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At: http://www.learncpp.com/cpp-tutorial/110-a-first-look-at-the-preprocessor/

It mentions a directive called "Macro defines". What do we mean when we say "Macro"?

Thanks.

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3 Answers 3

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A macro is a code fragment that gets substituted into your program by the preprocessor (before compilation proper begins). This may be a function-like block, or it may be a constant value.

A warning when using a function-like macro. Consider the following code:

#define foo(x) x*x

If you call foo(3), it will become (and be compiled as) 3*3 (=9). If, instead, you call foo(2+3), it will become 2+3*2+3, (=2+6+3=11), which is not what you want. Also, since the code is substituted in place, foo(bar++) becomes bar++ * bar++, incrementing bar twice.

Macros are powerful tools, but it can be easy to shoot yourself in the foot while trying to do something fancy with them.

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bar++ * bar++ may or may not increment bar twice. It is undefined behavior. –  Chris Hopman Jan 22 '11 at 9:25

A macro is a preprocessor directive that defines a name that is to be replaced (or removed) by the preprocessor right before compilation.

Example:

#define MY_MACRO1 somevalue
#define MY_MACRO2
#define SUM(a, b) (a + b)

then if anywhere in the code (except in the string literals) there is a mention of MY_MACRO1 or MY_MACRO2 the preprocessor replaces this with whatever comes after the name in the #define line.

There can also be macros with parameters (like the SUM). In that case the preprocessor recognizes the arguments, example:

int x = 1, y = 2;
int z = SUM(x, y);

preprocessor replaces like this:

int x = 1, y = 2;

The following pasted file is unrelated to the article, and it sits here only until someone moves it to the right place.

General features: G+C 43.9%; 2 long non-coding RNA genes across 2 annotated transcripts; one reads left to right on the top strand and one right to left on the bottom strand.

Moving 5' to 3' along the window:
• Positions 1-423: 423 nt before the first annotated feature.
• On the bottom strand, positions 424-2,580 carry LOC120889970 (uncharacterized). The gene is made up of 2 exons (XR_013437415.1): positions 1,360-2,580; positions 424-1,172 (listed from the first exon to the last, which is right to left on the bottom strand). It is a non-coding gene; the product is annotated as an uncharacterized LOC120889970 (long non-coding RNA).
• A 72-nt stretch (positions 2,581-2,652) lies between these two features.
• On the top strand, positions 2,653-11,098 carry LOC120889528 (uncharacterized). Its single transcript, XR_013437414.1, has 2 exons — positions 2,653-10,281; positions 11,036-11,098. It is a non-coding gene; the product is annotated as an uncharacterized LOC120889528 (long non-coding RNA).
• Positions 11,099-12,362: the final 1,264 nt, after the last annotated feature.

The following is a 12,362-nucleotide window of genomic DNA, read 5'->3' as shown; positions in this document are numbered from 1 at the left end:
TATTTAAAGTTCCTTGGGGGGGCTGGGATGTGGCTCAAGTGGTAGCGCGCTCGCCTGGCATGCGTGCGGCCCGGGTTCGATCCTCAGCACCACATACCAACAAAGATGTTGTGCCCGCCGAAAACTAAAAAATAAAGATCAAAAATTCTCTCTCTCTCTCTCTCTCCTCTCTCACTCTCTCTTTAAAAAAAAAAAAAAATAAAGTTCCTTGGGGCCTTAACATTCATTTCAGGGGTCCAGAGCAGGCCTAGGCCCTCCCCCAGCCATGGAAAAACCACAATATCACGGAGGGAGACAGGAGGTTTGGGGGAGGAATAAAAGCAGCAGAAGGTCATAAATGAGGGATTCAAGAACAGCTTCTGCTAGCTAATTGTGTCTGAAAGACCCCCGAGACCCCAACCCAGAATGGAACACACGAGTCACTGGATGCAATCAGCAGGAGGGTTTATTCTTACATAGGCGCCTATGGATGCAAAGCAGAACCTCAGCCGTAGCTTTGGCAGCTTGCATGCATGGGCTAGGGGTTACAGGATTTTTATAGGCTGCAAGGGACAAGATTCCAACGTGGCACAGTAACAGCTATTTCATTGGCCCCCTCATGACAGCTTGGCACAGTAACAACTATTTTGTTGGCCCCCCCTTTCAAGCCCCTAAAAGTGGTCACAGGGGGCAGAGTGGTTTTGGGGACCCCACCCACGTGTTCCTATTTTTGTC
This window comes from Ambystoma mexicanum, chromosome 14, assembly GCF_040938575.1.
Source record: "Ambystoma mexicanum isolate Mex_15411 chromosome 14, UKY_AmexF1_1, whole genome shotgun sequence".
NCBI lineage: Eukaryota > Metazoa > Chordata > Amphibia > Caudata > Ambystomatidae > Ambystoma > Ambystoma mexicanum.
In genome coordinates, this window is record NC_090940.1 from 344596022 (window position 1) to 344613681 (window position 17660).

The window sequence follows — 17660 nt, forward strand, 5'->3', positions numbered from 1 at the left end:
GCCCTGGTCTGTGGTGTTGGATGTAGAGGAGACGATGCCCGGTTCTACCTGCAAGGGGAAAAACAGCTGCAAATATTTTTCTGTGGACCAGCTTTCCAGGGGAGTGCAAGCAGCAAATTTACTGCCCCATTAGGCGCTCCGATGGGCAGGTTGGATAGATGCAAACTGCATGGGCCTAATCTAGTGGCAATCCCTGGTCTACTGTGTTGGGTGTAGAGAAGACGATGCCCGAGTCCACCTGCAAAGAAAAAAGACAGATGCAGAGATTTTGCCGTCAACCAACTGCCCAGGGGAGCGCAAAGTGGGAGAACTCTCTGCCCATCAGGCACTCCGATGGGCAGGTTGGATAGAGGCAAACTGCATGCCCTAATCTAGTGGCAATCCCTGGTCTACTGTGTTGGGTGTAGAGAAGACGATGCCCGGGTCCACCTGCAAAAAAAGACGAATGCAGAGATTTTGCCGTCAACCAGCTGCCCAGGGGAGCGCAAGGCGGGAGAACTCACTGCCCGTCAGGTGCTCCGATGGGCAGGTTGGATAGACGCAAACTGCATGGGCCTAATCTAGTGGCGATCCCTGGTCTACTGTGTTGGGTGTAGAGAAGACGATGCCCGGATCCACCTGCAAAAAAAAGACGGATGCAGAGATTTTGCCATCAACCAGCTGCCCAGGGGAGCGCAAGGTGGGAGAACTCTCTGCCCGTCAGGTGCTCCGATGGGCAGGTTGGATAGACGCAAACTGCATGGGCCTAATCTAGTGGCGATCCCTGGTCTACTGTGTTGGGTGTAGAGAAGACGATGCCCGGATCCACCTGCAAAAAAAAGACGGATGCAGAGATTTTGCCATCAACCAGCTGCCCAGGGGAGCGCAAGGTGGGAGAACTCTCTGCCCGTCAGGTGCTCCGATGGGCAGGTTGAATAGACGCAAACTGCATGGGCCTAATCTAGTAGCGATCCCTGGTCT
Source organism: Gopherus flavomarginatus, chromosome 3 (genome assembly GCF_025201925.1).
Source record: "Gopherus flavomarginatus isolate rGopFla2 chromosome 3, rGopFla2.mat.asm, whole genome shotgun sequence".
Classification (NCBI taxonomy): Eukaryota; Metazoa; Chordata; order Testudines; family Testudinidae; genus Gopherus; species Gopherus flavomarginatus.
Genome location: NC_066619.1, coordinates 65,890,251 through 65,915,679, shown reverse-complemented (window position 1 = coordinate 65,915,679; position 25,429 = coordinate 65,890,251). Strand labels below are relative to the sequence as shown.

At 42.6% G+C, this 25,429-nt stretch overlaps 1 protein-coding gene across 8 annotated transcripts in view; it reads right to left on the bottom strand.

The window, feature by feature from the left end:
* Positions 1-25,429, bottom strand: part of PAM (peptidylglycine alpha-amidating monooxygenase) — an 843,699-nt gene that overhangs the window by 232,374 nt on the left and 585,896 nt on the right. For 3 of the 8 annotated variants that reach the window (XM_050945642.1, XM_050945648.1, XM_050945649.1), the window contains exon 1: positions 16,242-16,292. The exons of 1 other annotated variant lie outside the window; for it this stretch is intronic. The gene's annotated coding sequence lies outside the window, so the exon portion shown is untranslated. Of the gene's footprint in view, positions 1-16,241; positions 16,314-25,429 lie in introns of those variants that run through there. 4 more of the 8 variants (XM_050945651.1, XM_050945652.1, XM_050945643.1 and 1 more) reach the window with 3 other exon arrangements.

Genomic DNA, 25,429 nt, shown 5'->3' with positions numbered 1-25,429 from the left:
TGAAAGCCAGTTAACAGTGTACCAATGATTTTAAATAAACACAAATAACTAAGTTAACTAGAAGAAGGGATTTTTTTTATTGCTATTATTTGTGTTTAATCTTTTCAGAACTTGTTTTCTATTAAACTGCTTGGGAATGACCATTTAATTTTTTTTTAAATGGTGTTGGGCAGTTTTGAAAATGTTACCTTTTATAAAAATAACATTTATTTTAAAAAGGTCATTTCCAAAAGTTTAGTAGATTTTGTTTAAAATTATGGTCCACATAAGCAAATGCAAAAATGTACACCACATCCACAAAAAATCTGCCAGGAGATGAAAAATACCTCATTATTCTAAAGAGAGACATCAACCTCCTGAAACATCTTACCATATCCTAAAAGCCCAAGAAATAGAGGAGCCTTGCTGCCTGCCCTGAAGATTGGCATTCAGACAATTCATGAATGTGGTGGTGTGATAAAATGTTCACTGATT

int z = (x + y);

only after this replacement the compiler gets to compile the resulting code.

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Thanks for your reply. Regarding "#define SUM(a, b) (a + b)", should we include a+b between parantheses always? Thanks. –  Simplicity Jan 22 '11 at 9:32
    
@SWEngineer It would work without parentheses in this case, but consider this code: int z = SUM(a, b) * 3; If SUM was defined without parentheses this would expand to int z = a + b * 3;, thats probably not what you want. –  Fiktik Jan 22 '11 at 9:38
    
@SWEngineer Also I should mention that if you plan on passing more complicated expressions as arguments to the SUM, you should always keep in mind that SUM is not a function and sideefects could work differently from a function. Generally to minimize possible bugs, use as much parentheses as possible. Consider this: #define MULT(a, b) (a * b) and you use it like this: m = MULT(a + b, 10); this again expands counterintuitively into m = (a + b * 10);. A correct deffinition for MULT would be #define MULT(a, b) ((a) * (b)). I didn't do this in SUM for smplicity. –  Fiktik Jan 22 '11 at 9:47

"Macro defines" merely indicate how they are specified (with #define directives), while "Macro" is the function or expression that is defined.

There is little difference between them aside from semantics, however.

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